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Congenital Segmental Intestinal Dilatation: A 25-Year Review with Long-Term Follow-up at the Medical University of Innsbruck, Austria.
AJP Rep 2019; 9(3):e218-e225AR

Abstract

Background and Aim Congenital segmental intestinal dilatation (CSID) is a neonatal condition with unclear etiology and pathogenesis. Typically, the newborn with CSID presents with a limited (circumscribed) bowel dilatation, an abrupt transition between normal and dilated segments, neither intrinsic nor extrinsic perilesional obstruction, and no aganglionosis or neuronal intestinal dysplasia. We aimed to review this disease and the long-term follow-up at the Children's Hospital of the Medical University of Innsbruck, Tyrol, Austria. Study Design Retrospective 25-year review of medical charts, electronic files, and histopathology of neonates with CSID. Results We identified four infants (three girls and one boy) with CSID. The affected areas included duodenum, ileum, ascending colon, and sigmoid colon. Noteworthy, all patients presented with a cardiovascular defect, of which two required multiple cardiac surgical interventions. Three out of the four patients recovered completely. To date, the three infants are alive. Conclusion This is the first report of patients with CSID and cardiovascular defects. The clinical and surgical intervention for CSID also requires a thorough cardiologic evaluation in these patients. CSID remains an enigmatic entity pointing to the need for joint forces in identifying common loci for genetic investigations.

Authors+Show Affiliations

Department of Orthopedics, Tianyou Hospital, Wuhan University of Science and Technology, Wuhan, Hubei, P.R. China. Department of Laboratory Medicine and Pathology, University of Alberta, Edmonton, Alberta, Canada. Department of Pediatrics, University of Alberta, Edmonton, Alberta, Canada.Institute of Pathology, University Hospital of Essen, University Duisburg-Essen, Essen, Germany. Institute of Pathology, Medical University of Innsbruck, Innsbruck, Austria.Department of Pediatric Surgery, Medical University of Innsbruck, Innsbruck, Austria.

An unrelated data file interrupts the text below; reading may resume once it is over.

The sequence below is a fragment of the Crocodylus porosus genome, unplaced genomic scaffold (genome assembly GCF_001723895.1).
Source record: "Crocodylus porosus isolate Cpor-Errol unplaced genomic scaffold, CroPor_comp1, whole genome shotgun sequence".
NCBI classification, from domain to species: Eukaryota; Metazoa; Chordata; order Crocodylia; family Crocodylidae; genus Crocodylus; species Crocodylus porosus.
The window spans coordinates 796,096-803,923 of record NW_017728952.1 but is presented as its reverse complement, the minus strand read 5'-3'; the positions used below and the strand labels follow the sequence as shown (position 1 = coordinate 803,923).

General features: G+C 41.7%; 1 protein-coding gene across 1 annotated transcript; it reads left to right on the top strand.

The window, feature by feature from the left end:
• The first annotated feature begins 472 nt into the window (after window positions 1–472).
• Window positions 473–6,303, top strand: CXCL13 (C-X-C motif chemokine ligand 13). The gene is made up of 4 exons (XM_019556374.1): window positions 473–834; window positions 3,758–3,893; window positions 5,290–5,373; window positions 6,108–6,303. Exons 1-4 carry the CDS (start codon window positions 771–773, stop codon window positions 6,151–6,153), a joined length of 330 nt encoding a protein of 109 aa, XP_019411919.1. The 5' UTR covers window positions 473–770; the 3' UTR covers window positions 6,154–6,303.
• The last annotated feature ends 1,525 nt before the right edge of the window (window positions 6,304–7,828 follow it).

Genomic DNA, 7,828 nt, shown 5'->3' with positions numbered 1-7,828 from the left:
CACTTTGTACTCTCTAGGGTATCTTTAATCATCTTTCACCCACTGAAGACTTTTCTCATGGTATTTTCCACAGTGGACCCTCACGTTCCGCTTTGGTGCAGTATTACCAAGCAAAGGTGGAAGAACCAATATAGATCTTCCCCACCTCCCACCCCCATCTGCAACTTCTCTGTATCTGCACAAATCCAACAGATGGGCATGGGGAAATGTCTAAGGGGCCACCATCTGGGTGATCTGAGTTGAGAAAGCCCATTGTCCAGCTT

Pub Type(s)

Case Reports

Language

eng

PubMed ID

31304051

Citation

Sergi, Consolato, et al. "Congenital Segmental Intestinal Dilatation: a 25-Year Review With Long-Term Follow-up at the Medical University of Innsbruck, Austria." AJP Reports, vol. 9, no. 3, 2019, pp. e218-e225.
Sergi C, Hager T, Hager J. Congenital Segmental Intestinal Dilatation: A 25-Year Review with Long-Term Follow-up at the Medical University of Innsbruck, Austria. AJP Rep. 2019;9(3):e218-e225.
Sergi, C., Hager, T., & Hager, J. (2019). Congenital Segmental Intestinal Dilatation: A 25-Year Review with Long-Term Follow-up at the Medical University of Innsbruck, Austria. AJP Reports, 9(3), pp. e218-e225. doi:10.1055/s-0039-1693164.
Sergi C, Hager T, Hager J. Congenital Segmental Intestinal Dilatation: a 25-Year Review With Long-Term Follow-up at the Medical University of Innsbruck, Austria. AJP Rep. 2019;9(3):e218-e225. PubMed PMID: 31304051.
* Article titles in AMA citation format should be in sentence-case
TY - JOUR T1 - Congenital Segmental Intestinal Dilatation: A 25-Year Review with Long-Term Follow-up at the Medical University of Innsbruck, Austria. AU - Sergi,Consolato, AU - Hager,Thomas, AU - Hager,Josef, Y1 - 2019/07/11/ PY - 2017/12/29/received PY - 2019/04/26/accepted PY - 2019/7/16/entrez PY - 2019/7/16/pubmed PY - 2019/7/16/medline KW - Hirschsprung's disease KW - aganglionosis KW - dilatation KW - heart defect KW - intestine KW - obstruction SP - e218 EP - e225 JF - AJP reports JO - AJP Rep VL - 9 IS - 3 N2 - Background and Aim Congenital segmental intestinal dilatation (CSID) is a neonatal condition with unclear etiology and pathogenesis. Typically, the newborn with CSID presents with a limited (circumscribed) bowel dilatation, an abrupt transition between normal and dilated segments, neither intrinsic nor extrinsic perilesional obstruction, and no aganglionosis or neuronal intestinal dysplasia. We aimed to review this disease and the long-term follow-up at the Children's Hospital of the Medical University of Innsbruck, Tyrol, Austria. Study Design Retrospective 25-year review of medical charts, electronic files, and histopathology of neonates with CSID. Results We identified four infants (three girls and one boy) with CSID. The affected areas included duodenum, ileum, ascending colon, and sigmoid colon. Noteworthy, all patients presented with a cardiovascular defect, of which two required multiple cardiac surgical interventions. Three out of the four patients recovered completely. To date, the three infants are alive. Conclusion This is the first report of patients with CSID and cardiovascular defects. The clinical and surgical intervention for CSID also requires a thorough cardiologic evaluation in these patients. CSID remains an enigmatic entity pointing to the need for joint forces in identifying common loci for genetic investigations. SN - 2157-6998 UR - https://www.unboundmedicine.com/medline/citation/31304051/Congenital_Segmental_Intestinal_Dilatation:_A_25-Year_Review_with_Long-Term_Follow-up_at_the_Medical_University_of_Innsbruck,_Austria L2 - http://www.thieme-connect.com/DOI/DOI?10.1055/s-0039-1693164 DB - PRIME DP - Unbound Medicine ER -